Foods Containing Electrons

How to Obtain Foods Providing the Most Electrons

Choose foods containing high-energy electrons. 

Plant foods – include:

  • Fruits, vegetables, raw nuts and seeds
  • Sprouted or soaked grains
  • Spirulina
  • Unsaturated fats (especially flax oil) – pi-electron clouds in the double bonds of natural, polyunsaturated fatty acids resonate with sun energy
  • Herbs
  • Foods containing antioxidant Vitamins/Minerals – donate their electrons to radicals
  • Carbohydrates (glucose), fats, and protein – contain high-energy electrons if they have not been refined, processed or cooked.

Note to those NOT on DBM Lifestyle Eating Programs: 

Meat and other animal products are restricted on all DBM Programs.

For those not on our programs and are STILL eating animal products – whilst animal flesh contains high-energy electrons which are passed through from the animal’s diet, cooking meat reduces the vibrational frequency of the electrons. 

Eat foods grown by traditional methods:

  • Organically grown
  • Harvested when ripe.

Keep a balance between cooked and uncooked foods – uncooked foods are able to increase the cell “battery” voltage (potential difference) more effectively than cooked foods. Professor Hans Eppinger, chief medical director at a clinic at the University of Vienna and his co-workers, concluded that ONLY a live-food diet raised the “cell battery” potential once its electrical potential had decreased, observing that raw foods significantly improved the intra- and extra-cellular excretion of toxins, as well as absorption of nutrients.

Russian scientist Dr Israel Brekhman. “Father of Adaptogens”, demonstrated that the endurance of animals with raw foods was 2-3 times greater than with the same foods after they had been cooked.

Vibrational Frequency of Some Foods
Green Drink250 MHzDry Herbs12-22 MHzCooked Chicken3 MHz
Live Salad68 MHzFresh Fruits/Veg.Up to 15 MHzProcessed / Canned Food0 MHz
Fresh Herbs20-27 MHzA Hamburger5 MHz

Take a sunbath – High-energy electron foods resonate with energy coming into the body from the sun – the resonance with sunlight energy of the pi-electron clouds in the double bonds of natural, polyunsaturated fatty acids constituting the cell membrane, enhances the vibrational energy of our cells. (Notice the positive loop: The more we are able to absorb solar electrons, the better we are able to resonate, attract and absorb more solar electrons).

  • Canned goods offering some nutritional value are tomatoes and beans. Heat-processing of canned foods destroys much of their vitamins and energy;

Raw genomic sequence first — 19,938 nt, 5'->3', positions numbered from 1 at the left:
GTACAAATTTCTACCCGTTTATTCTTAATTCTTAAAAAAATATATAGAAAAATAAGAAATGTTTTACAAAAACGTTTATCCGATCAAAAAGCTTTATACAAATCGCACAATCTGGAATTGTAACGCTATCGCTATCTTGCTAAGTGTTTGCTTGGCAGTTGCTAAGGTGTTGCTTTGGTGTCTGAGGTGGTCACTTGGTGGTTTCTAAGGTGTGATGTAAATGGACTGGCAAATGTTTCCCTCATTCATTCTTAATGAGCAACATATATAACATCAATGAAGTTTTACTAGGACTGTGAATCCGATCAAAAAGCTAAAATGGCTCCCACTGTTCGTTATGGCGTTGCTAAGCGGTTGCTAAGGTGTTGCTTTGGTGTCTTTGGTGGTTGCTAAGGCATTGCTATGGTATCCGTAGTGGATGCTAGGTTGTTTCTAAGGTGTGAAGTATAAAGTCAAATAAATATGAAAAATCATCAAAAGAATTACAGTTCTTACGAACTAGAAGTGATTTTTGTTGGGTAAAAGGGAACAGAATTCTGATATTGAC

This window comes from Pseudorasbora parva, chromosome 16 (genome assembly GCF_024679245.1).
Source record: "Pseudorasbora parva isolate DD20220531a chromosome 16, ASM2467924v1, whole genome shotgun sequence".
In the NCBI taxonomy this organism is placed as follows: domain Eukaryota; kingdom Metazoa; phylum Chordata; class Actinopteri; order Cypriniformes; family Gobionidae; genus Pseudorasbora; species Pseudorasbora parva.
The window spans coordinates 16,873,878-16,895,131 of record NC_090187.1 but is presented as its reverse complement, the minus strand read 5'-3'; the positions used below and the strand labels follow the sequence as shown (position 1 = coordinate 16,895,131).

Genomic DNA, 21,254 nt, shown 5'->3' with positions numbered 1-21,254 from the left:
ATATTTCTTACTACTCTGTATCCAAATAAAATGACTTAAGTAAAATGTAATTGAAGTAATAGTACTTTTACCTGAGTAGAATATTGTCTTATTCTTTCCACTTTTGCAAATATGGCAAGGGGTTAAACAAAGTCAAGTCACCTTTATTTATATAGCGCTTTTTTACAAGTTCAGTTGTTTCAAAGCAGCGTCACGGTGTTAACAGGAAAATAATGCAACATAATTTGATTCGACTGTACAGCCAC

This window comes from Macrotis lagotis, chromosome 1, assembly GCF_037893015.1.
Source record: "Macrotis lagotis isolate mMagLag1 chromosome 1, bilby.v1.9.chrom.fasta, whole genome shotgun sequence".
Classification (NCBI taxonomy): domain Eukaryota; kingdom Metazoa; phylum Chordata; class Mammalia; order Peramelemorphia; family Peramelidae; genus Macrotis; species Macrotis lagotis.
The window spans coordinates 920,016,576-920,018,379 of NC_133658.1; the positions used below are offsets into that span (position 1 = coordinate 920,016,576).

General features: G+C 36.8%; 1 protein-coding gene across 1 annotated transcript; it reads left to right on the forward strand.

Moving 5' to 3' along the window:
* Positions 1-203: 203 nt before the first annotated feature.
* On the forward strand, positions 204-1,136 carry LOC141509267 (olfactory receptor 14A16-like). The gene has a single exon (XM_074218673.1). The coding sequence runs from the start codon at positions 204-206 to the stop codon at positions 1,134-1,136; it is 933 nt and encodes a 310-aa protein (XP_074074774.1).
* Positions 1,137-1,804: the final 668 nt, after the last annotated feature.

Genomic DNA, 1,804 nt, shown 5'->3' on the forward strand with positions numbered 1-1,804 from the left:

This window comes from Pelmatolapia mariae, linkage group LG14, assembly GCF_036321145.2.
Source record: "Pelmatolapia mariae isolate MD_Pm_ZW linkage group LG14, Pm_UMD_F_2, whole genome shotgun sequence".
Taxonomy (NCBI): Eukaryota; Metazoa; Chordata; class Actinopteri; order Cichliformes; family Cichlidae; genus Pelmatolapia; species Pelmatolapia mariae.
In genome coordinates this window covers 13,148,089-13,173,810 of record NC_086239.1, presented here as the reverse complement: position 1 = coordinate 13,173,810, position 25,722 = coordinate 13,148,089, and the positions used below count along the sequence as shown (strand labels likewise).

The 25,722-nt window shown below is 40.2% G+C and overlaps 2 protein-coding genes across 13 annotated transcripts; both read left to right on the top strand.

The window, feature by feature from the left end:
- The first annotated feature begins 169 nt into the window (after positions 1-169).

• Eat only foods that will quickly rot! – eat them before they do;
  • Do Not Eat cooked leftovers – throw them away! – they deteriorate fast;
  • Soak or sprout beans / grains, soak nuts – gives better access to the nutrients. Soaking or sprouting converts starches to sugar, removes phytic acid, which would combine with iron, calcium, magnesium, copper and zinc, blocking their absorption; (See Nutrition – Soak, Sprout or Ferment)
  • Cook foods by traditional methods – Roasted, Grilled, Baked, Fried, Boiled, Steamed, NOT Microwaved.
  • Eat as much raw food as possible
  • Avoid low-energy (low-frequency) “Junk” Foods – refined or highly processed.

If You Are Cooking Know How to Preserve Nutrients in Vegetables

(1) Cook food QUICKLY and (2) Don’t use too much heat.

  • Prefer:
    • Steaming / Sautéing / Waterless Cooking (Raw is our first choice)
  • Then
    • Boiling / Baking (< 400°F / 204°C).
  • Avoid
    • Pressure cooking / roasting (> 400°F / 204°C) / frying / grilling;

(Cooking methods more likely to reach the decomposition temperatures of vitamins)

  • Steam Cooking – best way to conserve nutrients, colour and taste – faster than other methods; Decreased water contact with food surface decreases nutrient loss; Distribute cut up vegetables loosely in the steamer to allow vapour to circulate. Place vegetables that need less steaming on the top layer, those that need longer steaming on the bottom. Alternatively, add vegetables needing less steaming later, after the coarser, denser veggies have partly cooked.
  • Sautéing / Stir-frying – cut up vegetables small enough to cook quickly; use minimal fat;
  • Water-less Cooking – rinsed leafy vegetables e.g. spinach, cabbage will have enough water clinging to them to be cooked at low-heat in a covered pot/pan without additional water.
  • Boiling
    • Use minimal water to prevent water-soluble vitamins (E.g. B, C) and minerals leaching into cooking water – water-soluble vitamins are contained in watery part of fruits and vegetables and easily leaches into cooking water (along with minerals); Soups, stews and casseroles retain vitamin C. Broccoli is relatively leach resistant. Combs GF, The Vitamins, Fundamental Aspects in Nutrition and Health, 2001
    • Add the vegetables AFTER the water has boiled – the high temperature helps to inactivate enzymes that would otherwise destroy the vitamin C.
    • Keep the lid on the pot.
      • This speeds up cooking
      • Protects light-sensitive nutrients: vitamin C, folacin, Riboflavin (B2), Pyridoxine (B6), B12

Source References – The Body Electric

  • Gabriel Cousens, MD, MD(H), Rainbow Green Live-Food Cuisine. Chapter Five: “Health Secrets of Live Foods”
  • Shirley Emmons BSc.(Hons) – Independent Natural and Alternative Health Researcher.  Used with permission.